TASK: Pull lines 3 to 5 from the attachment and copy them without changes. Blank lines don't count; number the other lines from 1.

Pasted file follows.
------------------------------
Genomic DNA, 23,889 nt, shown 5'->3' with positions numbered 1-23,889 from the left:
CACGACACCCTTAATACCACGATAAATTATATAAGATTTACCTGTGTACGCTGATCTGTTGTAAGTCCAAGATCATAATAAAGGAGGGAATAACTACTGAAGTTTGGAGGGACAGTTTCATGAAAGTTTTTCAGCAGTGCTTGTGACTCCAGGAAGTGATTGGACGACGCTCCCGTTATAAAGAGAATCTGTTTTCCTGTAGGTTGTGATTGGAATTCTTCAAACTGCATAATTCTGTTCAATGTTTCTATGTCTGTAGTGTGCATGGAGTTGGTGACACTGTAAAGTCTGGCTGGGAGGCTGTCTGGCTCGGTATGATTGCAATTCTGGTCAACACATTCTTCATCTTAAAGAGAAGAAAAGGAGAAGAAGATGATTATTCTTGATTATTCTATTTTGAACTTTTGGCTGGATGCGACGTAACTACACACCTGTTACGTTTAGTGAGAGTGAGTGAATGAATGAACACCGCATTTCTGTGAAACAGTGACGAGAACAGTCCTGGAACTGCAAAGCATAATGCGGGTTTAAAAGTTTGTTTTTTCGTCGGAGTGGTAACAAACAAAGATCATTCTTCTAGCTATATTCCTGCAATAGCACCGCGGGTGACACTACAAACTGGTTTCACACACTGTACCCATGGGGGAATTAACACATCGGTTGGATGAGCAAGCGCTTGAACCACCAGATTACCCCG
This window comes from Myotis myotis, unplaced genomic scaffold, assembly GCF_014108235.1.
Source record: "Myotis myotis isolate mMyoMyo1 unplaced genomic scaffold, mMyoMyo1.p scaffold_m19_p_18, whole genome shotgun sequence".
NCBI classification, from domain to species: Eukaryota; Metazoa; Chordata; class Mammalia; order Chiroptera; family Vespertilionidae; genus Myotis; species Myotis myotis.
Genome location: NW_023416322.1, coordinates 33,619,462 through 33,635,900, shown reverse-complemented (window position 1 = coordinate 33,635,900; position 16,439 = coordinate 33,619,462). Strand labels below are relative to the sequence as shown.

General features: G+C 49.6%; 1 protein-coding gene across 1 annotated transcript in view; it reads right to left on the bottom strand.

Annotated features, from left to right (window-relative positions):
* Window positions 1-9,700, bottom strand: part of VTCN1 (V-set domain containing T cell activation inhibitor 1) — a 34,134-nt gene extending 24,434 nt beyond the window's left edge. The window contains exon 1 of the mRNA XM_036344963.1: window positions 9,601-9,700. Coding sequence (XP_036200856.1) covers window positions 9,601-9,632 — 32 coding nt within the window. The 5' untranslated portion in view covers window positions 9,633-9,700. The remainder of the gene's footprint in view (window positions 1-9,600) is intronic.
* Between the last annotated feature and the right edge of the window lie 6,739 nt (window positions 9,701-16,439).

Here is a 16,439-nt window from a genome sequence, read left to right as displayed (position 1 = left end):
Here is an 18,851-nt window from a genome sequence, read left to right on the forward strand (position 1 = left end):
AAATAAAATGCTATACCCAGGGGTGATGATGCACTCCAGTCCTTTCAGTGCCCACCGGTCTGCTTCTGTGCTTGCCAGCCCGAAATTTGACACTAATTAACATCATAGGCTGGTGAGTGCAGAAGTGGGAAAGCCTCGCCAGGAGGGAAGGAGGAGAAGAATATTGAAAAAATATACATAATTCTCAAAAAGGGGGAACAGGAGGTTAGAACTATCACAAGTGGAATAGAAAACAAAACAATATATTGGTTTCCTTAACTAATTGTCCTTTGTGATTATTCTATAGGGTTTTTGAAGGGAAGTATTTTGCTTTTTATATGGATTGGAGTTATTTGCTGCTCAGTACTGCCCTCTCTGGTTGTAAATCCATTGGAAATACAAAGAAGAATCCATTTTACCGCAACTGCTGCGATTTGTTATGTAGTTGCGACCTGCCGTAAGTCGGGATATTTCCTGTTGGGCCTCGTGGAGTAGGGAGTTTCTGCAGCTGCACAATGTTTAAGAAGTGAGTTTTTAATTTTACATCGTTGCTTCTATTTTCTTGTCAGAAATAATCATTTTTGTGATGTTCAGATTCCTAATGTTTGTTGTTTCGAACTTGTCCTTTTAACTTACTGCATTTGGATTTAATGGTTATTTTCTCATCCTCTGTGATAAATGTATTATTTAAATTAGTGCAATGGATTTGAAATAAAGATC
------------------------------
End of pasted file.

This window comes from Myotis myotis, unplaced genomic scaffold, assembly GCF_014108235.1.
Source record: "Myotis myotis isolate mMyoMyo1 unplaced genomic scaffold, mMyoMyo1.p scaffold_m19_p_18, whole genome shotgun sequence".
NCBI classification, from domain to species: Eukaryota; Metazoa; Chordata; class Mammalia; order Chiroptera; family Vespertilionidae; genus Myotis; species Myotis myotis.